T was a nice boy with a round head, slightly larger than average. He had an easy laugh and an unruly mop of floppy brown hair that somehow always looked messy.

I recall during wintertime, T had a perennial red ring of chapped skin around his mouth because he constantly licked his lips. Still, T was a friendly kid who talked to just about anybody.

I remember on the day of the snack swap, T was wearing a brown striped shirt with orange and blue, and a pair of brown pants. How did I remember this, you might be asking? Well, his outfit reminded me of the clothing that Bert, a character from “Sesame Street,” wore. Except T’s shirt had horizontal, rather than Bert’s vertical stripes. (While I may not be good with names, I have always remembered odd details about people. Makes for a better story, right?)

“Whatcha got there?” T asked me. I instinctively hid the cucumber behind my back.

I was prepared to keep my cucumber hidden, but T craned his neck to see what I had for snack. That was weird. Better get this over with, I thought to myself.

“It’s a cucumber,” I said, holding out the Ziploc bag for T to confirm. My Ziploc-bagged cucumber looked like evidence from a crime scene. Exhibit C, I guess you could say.

“Mmm, that looks good. Do you wanna trade?” T held up a large bag of caramel popcorn. I could hardly believe my eyes. He could’ve been holding up a bag of chocolate-covered ants for all I cared. No one, and I mean no one, had ever offered to trade their snack with me.

In a pickle

But trade a cucumber for a bag of caramel popcorn? That didn’t seem like a fair snack swap. Not even close. What could T possibly want with a cucumber when he had sugary sweet caramel popcorn? 

“The cucumber doesn’t have any salt on it.” I didn’t want T to think there was anything special about the cucumber. “It’s just a plain cucumber.”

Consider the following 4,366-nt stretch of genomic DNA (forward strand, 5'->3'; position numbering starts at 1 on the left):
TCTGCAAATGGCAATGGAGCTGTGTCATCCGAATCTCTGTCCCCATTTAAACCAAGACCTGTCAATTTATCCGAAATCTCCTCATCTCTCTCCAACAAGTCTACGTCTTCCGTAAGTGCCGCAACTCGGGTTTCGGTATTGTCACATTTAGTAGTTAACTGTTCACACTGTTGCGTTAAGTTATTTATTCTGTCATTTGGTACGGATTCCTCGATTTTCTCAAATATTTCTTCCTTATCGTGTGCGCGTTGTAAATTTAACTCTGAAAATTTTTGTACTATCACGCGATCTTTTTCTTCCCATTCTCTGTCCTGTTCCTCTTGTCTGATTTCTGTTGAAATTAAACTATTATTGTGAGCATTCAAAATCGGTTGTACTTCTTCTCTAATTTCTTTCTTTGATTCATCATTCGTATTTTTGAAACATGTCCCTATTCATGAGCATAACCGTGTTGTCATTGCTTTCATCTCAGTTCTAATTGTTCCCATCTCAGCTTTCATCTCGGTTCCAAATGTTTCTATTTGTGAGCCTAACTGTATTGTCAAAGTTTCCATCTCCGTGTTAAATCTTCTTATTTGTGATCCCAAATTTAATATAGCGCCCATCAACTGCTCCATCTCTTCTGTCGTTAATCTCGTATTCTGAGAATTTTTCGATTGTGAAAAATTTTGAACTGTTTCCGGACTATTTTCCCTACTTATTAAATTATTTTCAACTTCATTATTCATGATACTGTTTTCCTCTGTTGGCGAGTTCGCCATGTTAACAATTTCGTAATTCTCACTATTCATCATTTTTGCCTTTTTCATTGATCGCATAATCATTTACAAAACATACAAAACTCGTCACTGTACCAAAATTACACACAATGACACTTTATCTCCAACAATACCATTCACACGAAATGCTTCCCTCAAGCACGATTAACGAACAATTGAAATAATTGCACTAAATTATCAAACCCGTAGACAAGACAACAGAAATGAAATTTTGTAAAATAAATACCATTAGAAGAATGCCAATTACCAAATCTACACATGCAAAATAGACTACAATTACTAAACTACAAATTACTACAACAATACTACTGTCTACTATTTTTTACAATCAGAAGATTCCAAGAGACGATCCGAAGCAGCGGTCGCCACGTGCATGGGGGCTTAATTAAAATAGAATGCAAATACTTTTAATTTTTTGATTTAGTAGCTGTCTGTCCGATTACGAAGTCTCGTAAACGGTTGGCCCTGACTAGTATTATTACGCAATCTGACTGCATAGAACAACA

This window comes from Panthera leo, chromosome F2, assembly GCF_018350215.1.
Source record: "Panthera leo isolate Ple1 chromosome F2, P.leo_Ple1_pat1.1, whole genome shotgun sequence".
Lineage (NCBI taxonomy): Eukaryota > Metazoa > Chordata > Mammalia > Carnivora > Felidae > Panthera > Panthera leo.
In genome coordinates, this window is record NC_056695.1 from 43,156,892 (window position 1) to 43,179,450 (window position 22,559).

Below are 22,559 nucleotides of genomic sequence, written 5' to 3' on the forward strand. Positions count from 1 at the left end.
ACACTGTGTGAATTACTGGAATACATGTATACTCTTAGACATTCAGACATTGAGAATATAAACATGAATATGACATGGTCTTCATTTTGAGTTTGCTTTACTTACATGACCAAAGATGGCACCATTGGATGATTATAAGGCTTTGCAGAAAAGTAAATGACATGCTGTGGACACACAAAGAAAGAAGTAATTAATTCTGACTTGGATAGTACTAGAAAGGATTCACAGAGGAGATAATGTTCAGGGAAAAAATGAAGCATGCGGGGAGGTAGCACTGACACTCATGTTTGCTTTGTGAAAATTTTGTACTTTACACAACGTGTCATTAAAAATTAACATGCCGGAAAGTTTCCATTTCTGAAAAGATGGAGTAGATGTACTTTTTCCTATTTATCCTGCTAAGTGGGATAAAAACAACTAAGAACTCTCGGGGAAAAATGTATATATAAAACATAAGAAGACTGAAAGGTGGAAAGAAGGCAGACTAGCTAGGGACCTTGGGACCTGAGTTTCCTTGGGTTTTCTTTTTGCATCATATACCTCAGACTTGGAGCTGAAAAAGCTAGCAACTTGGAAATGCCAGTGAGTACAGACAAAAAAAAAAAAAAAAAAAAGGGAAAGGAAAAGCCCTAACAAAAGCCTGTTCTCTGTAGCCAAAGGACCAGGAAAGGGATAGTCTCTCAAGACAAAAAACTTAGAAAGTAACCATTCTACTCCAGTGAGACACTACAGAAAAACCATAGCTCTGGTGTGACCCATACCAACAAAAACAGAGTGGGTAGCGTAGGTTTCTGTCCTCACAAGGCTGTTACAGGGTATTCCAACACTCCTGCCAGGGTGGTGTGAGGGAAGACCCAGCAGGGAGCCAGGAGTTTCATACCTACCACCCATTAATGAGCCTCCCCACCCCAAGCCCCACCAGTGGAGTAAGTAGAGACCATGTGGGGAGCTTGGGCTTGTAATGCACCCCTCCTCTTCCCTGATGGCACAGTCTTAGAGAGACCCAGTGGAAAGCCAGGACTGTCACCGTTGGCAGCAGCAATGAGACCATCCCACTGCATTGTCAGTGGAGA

“That’s OK. I’ll take it.” What was T’s endgame? Was he going to tease me? Play catch with the cucumber at recess? I simply couldn’t wrap my head around why he would have any interest in the cucumber.

Still, I really wanted his caramel popcorn. The thought of the sticky caramel’s crunch and the softness of the popcorn made my mouth water.

“Are you really sure?” As much as I wanted T’s caramel popcorn, I couldn’t help but feel like T was getting a raw deal. Literally, since I had an actual plain cucumber.

T held out his bag of caramel popcorn. In my head, I said “Going once, twice, three times, sold” as quickly as possible to give T one final out. Then I handed over my cucumber.

“Thanks!” T said as he bounded away.

Full of vin-regret

All these years later, I haven’t forgotten about the snack swap with T. 

Reflecting back, I think the snack swap had such a big impact on me because acting with integrity is something that’s important to me. I didn’t want people to think I had tricked or swindled T into trading his popcorn for my cucumber. In my eyes, T and I didn’t really have a fair trade.

It turns out, it doesn’t really matter what I thought about T’s side of the bargain.

Having taken a couple of economics classes in college (translation: I’m a total expert!), I know that a trade involves an agreement between the individuals making the exchange. When there is no obligation to trade, the transaction occurs once each party believes they will be better off as a result. In other words, each person in the trade feels that they have traded for something of value to them.

Although it’s too late to ask T now, perhaps he valued the cucumber’s refreshing taste. Or maybe he had a positive association with something cucumber-related. While I don’t know what T’s reason was, something caused him to want my cucumber more than his caramel popcorn.

And that’s the thing. T valued my cucumber, and I valued his sugary, non-nutritious snack. Ultimately, since both of us knew what we were getting, it was an even trade. As hard as it was for me to believe.

And here’s the irony: In the end, T probably ended up better off with the cucumber. After a few bites of the caramel popcorn, a kernel got wedged in one of my teeth. As deliciously sweet as the popcorn was, it wasn’t worth having a sharp piece of food stuck in my tooth the rest of the day.

As the saying goes, one person’s trash is another person’s treasure. If only T’s bag of caramel popcorn had a prize inside…